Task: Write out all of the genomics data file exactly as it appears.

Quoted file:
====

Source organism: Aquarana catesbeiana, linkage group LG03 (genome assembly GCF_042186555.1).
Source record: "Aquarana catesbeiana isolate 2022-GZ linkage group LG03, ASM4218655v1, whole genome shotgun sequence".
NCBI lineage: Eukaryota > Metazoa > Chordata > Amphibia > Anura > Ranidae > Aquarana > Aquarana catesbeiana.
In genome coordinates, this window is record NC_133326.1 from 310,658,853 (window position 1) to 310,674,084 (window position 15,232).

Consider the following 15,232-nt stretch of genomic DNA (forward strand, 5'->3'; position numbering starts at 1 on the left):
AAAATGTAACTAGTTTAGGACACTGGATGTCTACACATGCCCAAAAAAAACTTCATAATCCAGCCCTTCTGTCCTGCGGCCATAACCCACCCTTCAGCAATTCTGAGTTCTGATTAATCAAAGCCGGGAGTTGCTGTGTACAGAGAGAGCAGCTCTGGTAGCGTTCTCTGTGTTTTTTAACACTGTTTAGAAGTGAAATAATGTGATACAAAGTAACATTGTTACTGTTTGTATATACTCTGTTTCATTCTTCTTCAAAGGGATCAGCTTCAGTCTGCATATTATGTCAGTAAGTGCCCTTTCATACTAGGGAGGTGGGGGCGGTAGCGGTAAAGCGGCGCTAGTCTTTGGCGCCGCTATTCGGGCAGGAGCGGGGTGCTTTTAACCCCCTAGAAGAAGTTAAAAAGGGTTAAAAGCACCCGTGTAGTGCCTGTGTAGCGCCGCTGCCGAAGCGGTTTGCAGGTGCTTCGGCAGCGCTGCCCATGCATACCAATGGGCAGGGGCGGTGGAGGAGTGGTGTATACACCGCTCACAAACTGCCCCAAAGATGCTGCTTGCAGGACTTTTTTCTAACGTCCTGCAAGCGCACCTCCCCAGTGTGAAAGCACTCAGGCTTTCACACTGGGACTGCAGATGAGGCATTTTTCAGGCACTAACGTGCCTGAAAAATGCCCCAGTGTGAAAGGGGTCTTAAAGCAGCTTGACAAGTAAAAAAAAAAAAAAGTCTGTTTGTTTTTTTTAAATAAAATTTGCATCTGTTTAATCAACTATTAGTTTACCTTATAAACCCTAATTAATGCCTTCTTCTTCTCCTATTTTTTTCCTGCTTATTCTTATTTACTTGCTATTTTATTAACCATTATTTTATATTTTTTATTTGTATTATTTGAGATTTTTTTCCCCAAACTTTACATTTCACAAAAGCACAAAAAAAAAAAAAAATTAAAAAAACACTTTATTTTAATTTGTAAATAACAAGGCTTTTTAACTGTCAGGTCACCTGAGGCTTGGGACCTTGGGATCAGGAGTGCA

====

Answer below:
Source organism: Aquarana catesbeiana, linkage group LG03 (genome assembly GCF_042186555.1).
Source record: "Aquarana catesbeiana isolate 2022-GZ linkage group LG03, ASM4218655v1, whole genome shotgun sequence".
NCBI lineage: Eukaryota > Metazoa > Chordata > Amphibia > Anura > Ranidae > Aquarana > Aquarana catesbeiana.
In genome coordinates, this window is record NC_133326.1 from 310,658,853 (window position 1) to 310,674,084 (window position 15,232).

Consider the following 15,232-nt stretch of genomic DNA (forward strand, 5'->3'; position numbering starts at 1 on the left):
AAAATGTAACTAGTTTAGGACACTGGATGTCTACACATGCCCAAAAAAAACTTCATAATCCAGCCCTTCTGTCCTGCGGCCATAACCCACCCTTCAGCAATTCTGAGTTCTGATTAATCAAAGCCGGGAGTTGCTGTGTACAGAGAGAGCAGCTCTGGTAGCGTTCTCTGTGTTTTTTAACACTGTTTAGAAGTGAAATAATGTGATACAAAGTAACATTGTTACTGTTTGTATATACTCTGTTTCATTCTTCTTCAAAGGGATCAGCTTCAGTCTGCATATTATGTCAGTAAGTGCCCTTTCATACTAGGGAGGTGGGGGCGGTAGCGGTAAAGCGGCGCTAGTCTTTGGCGCCGCTATTCGGGCAGGAGCGGGGTGCTTTTAACCCCCTAGAAGAAGTTAAAAAGGGTTAAAAGCACCCGTGTAGTGCCTGTGTAGCGCCGCTGCCGAAGCGGTTTGCAGGTGCTTCGGCAGCGCTGCCCATGCATACCAATGGGCAGGGGCGGTGGAGGAGTGGTGTATACACCGCTCACAAACTGCCCCAAAGATGCTGCTTGCAGGACTTTTTTCTAACGTCCTGCAAGCGCACCTCCCCAGTGTGAAAGCACTCAGGCTTTCACACTGGGACTGCAGATGAGGCATTTTTCAGGCACTAACGTGCCTGAAAAATGCCCCAGTGTGAAAGGGGTCTTAAAGCAGCTTGACAAGTAAAAAAAAAAAAAAGTCTGTTTGTTTTTTTTAAATAAAATTTGCATCTGTTTAATCAACTATTAGTTTACCTTATAAACCCTAATTAATGCCTTCTTCTTCTCCTATTTTTTTCCTGCTTATTCTTATTTACTTGCTATTTTATTAACCATTATTTTATATTTTTTATTTGTATTATTTGAGATTTTTTTCCCCAAACTTTACATTTCACAAAAGCACAAAAAAAAAAAAAAATTAAAAAAACACTTTATTTTAATTTGTAAATAACAAGGCTTTTTAACTGTCAGGTCACCTGAGGCTTGGGACCTTGGGATCAGGAGTGCA